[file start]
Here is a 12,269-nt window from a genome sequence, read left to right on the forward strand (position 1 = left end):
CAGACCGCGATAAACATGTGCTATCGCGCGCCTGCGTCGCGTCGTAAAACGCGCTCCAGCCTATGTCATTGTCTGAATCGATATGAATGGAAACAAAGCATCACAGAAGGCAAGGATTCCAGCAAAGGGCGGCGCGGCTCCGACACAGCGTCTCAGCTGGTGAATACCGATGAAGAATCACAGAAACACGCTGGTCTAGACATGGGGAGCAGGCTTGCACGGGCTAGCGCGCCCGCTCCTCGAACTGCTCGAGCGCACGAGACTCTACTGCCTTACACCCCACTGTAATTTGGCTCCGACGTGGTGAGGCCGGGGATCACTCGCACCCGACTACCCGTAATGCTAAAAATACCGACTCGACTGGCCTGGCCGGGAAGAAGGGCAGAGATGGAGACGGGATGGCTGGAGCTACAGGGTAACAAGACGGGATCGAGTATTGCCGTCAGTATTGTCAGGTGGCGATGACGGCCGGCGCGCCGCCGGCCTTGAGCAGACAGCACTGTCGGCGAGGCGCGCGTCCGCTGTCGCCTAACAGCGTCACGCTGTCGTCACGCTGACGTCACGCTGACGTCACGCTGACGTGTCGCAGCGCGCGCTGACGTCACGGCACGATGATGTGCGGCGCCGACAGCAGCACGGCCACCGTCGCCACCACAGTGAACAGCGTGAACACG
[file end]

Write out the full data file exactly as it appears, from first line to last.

Here is a 12,269-nt window from a genome sequence, read left to right on the forward strand (position 1 = left end):
CAGACCGCGATAAACATGTGCTATCGCGCGCCTGCGTCGCGTCGTAAAACGCGCTCCAGCCTATGTCATTGTCTGAATCGATATGAATGGAAACAAAGCATCACAGAAGGCAAGGATTCCAGCAAAGGGCGGCGCGGCTCCGACACAGCGTCTCAGCTGGTGAATACCGATGAAGAATCACAGAAACACGCTGGTCTAGACATGGGGAGCAGGCTTGCACGGGCTAGCGCGCCCGCTCCTCGAACTGCTCGAGCGCACGAGACTCTACTGCCTTACACCCCACTGTAATTTGGCTCCGACGTGGTGAGGCCGGGGATCACTCGCACCCGACTACCCGTAATGCTAAAAATACCGACTCGACTGGCCTGGCCGGGAAGAAGGGCAGAGATGGAGACGGGATGGCTGGAGCTACAGGGTAACAAGACGGGATCGAGTATTGCCGTCAGTATTGTCAGGTGGCGATGACGGCCGGCGCGCCGCCGGCCTTGAGCAGACAGCACTGTCGGCGAGGCGCGCGTCCGCTGTCGCCTAACAGCGTCACGCTGTCGTCACGCTGACGTCACGCTGACGTCACGCTGACGTGTCGCAGCGCGCGCTGACGTCACGGCACGATGATGTGCGGCGCCGACAGCAGCACGGCCACCGTCGCCACCACAGTGAACAGCGTGAACACG